Duponts SentryGlas, laminated side windows on the BMW 7-Series will stay in place when broken and serve as a window net to keep occupants limbs inside.

The belt still plays an important role in keeping the head away from the window, so you have to look at the overall performance.

The automakers introducing curtain airbags as options on their top-selling SUVs include DaimlerChrysler on the Jeep Grand Cherokee and Liberty, Ford with its Explorer and Mercury Mountaineer and General Motors on the Saturn VUE.

The question on the table is whether or not the government will make them mandatory. Legislators have been reviewing rollovers for some time, with no active regulation implemented or pending. But NHTSA chief Dr. Jeffrey Runge has placed SUV rollover-related deaths directly in the line of fire, insisting that some solution must be found to reduce the increasing fatality rate.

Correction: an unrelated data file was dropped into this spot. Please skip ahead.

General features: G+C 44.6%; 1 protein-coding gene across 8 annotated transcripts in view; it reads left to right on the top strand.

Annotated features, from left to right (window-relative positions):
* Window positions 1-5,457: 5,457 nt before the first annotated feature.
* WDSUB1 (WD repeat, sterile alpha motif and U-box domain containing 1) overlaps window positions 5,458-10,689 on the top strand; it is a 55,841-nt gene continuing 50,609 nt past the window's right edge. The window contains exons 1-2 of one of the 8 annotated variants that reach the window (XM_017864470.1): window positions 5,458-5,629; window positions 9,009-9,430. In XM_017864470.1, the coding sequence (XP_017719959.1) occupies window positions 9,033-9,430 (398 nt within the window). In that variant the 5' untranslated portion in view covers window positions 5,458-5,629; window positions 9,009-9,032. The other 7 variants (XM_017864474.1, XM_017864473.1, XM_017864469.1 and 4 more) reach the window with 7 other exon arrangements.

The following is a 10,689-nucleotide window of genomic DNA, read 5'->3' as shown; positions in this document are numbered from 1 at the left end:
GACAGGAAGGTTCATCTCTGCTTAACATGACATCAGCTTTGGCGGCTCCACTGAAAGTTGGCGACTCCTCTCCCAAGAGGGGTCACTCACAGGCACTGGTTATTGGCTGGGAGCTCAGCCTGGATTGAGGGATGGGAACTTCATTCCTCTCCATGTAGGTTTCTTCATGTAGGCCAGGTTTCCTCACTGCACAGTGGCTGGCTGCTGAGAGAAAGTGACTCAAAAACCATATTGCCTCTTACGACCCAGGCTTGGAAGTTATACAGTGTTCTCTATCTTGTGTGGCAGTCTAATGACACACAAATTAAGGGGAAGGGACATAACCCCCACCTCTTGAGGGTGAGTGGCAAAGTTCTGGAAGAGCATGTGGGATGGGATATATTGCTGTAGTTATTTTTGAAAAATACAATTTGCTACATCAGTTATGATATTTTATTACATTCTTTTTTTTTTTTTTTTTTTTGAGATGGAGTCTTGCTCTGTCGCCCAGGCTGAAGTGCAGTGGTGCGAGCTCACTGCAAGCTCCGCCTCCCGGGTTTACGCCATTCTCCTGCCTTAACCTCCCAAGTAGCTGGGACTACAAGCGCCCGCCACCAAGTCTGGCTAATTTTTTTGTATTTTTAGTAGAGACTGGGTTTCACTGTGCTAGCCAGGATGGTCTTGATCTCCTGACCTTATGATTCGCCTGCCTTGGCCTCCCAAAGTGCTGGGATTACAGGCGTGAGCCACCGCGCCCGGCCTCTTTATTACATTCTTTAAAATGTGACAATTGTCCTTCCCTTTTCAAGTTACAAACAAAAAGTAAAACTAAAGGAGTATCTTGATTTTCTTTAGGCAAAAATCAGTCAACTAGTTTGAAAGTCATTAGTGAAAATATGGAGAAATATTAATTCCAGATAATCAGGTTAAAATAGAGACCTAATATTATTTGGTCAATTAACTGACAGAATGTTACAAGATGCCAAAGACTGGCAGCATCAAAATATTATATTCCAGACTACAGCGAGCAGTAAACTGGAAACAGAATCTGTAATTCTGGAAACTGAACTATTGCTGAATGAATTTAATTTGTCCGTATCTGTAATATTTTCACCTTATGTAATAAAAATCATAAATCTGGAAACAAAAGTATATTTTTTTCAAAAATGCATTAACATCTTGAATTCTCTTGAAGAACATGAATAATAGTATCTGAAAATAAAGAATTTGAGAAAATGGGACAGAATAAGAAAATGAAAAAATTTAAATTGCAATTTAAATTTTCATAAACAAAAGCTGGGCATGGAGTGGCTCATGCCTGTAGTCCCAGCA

Not surprisingly, automakers dont feel the need for direct government intervention. We tend to be driven by real world data, and at this point we do not see any need for government regulation in the area of rollovers and SUVs, says Michael Berube, manager of safety planning at DaimlerChrysler. This is an issue that the government has looked at a number of times and in the end they said dont see a rule or regulation that is appropriate.

While curtain airbags will offer some protection during rollovers, limbs or even a head can still work around the airbag creating the potential for major trauma. DuPont Automotive says that during a rollover, its SentryGLAS product introduced originally as a security glass on the BMW 7-Series, would stay intact even after it shatters, acting as a safety net to keep occupants and all of their appendages inside the vehicle.